2017 Cane Creek C-Quent OEM double barrel air shock for mountain bikes

While the Cane Creek Double Barrel shock lineup has been one of the premiere aftermarket upgrades for many enduro, all-mountain and downhill riders, it’s could also be seen as intimidating for the less technical savvy mountain biker that just wants to get out and ride.

For those folks, the Cane Creek C-Quent takes most of the internal performance and packages it into a pre-tuned shock for OEM placement. Meaning, you get the distinct high and low speed compression and rebound circuits of the DB, but they’re already factory set for optimum performance for your new bike…

2017 Cane Creek C-Quent OEM double barrel air shock for mountain bikes

Anytime you buy a complete bike, you’re almost certainly getting a rear shock that’s been tuned by the suspension manufacturer based on the bike’s leverage ratio and intended use. That’s called a “Base Tune”, and for most riders, it’s more than sufficient. Even with the high end bikes that come with a DB shock, Cane Creek says most riders don’t mess with the Base Tune because it ends up working very well. With that in mind, they created the C-Quent, which does away with all external adjustments beyond the Climb Switch and low speed rebound.

2017 Cane Creek C-Quent OEM double barrel air shock for mountain bikes

The Climb Switch severely limits compression, providing an instantly stiffer platform for climbing or sprinting. It also tweaks the rebound damping slightly, which is full explained in this post. It’s not a full lockout, but in our testing it’s been plenty effective in firming up the rear end without giving up the traction benefits full suspension offers.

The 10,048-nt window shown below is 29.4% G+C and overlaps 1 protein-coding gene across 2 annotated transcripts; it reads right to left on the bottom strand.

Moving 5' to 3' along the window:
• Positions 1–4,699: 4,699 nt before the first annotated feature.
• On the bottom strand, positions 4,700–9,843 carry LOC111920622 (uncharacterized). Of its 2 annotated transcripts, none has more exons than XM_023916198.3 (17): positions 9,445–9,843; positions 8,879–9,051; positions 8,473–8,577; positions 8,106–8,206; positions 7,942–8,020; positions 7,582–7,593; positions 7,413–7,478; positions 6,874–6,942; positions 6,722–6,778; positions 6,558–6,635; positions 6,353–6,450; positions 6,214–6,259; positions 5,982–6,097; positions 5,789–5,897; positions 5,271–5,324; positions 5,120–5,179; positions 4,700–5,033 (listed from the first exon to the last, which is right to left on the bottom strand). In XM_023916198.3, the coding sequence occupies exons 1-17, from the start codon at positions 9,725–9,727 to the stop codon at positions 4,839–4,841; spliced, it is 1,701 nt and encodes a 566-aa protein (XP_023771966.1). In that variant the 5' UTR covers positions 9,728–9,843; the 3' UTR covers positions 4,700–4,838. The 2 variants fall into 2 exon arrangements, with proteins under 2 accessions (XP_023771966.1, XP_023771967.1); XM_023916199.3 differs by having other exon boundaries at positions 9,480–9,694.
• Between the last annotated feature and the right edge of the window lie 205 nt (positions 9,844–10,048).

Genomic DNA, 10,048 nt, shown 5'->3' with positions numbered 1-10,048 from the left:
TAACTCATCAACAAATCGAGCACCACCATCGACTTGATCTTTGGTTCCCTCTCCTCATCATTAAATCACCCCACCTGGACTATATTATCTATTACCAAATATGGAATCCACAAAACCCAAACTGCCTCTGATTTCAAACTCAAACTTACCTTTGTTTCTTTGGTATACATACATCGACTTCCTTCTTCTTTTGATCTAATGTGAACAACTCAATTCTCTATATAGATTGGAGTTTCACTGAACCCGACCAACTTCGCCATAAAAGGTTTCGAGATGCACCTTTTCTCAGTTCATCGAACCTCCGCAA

2017 Cane Creek C-Quent OEM double barrel air shock for mountain bikes

The key difference (beyond the lack of external controls) is that the high speed compression circuit now resides on the piston as a shim stack, rather than inside a smaller circuit at the top of the shock. Otherwise, the design is very similar, relying on a large air chamber and nitrogen charged IFP to keep you flowing smoothly over the trail.


Because it loses most of the controls, it comes in relatively light at just 295g, compared to 509g for a DB Air with Climb Switch. It’ll be available as OEM only, so look for it on 2017 bikes coming later this summer.



  1. If you don’t want to spend time tuning your suspension to your personal requirements, then don’t but a Cane Creek in the first place

  2. So, heavier and most likely more expensive shock with worse track record in reliability than RS or Fox without any benefits of CC that is adjustability.
    Oh, and it’s not user serviceable on top of it…

    That sounds like a good idea.

    • Just because you don’t have the manual adjustable capabilities doesn’t mean you dont’ have the twin tube damper. This is just idiot proof settings vs allowing someone that buys a complete bike, turns a bunch of knobs making their suspension feel like crap. Twin tube damper is a great design, nothing wrong with making an auto transmission model. Hopefully they up reliability. The inline has hurt their rep pretty bad. My old piggy back db air wasn’t very reliable either. Best air shock I’ve run though.

  3. I have a hard time thinking a shock tune is mostly frame dependent and not rider dependent. I mean between a 55 and a 110kg rider the air pressur will be cmopletely different and the damper will need to be tuned accordingly.

  4. This might end up working better than a standard inline as it is using a shim stack (smoother response) vs relying heavily on a popit valve. I’m interested.

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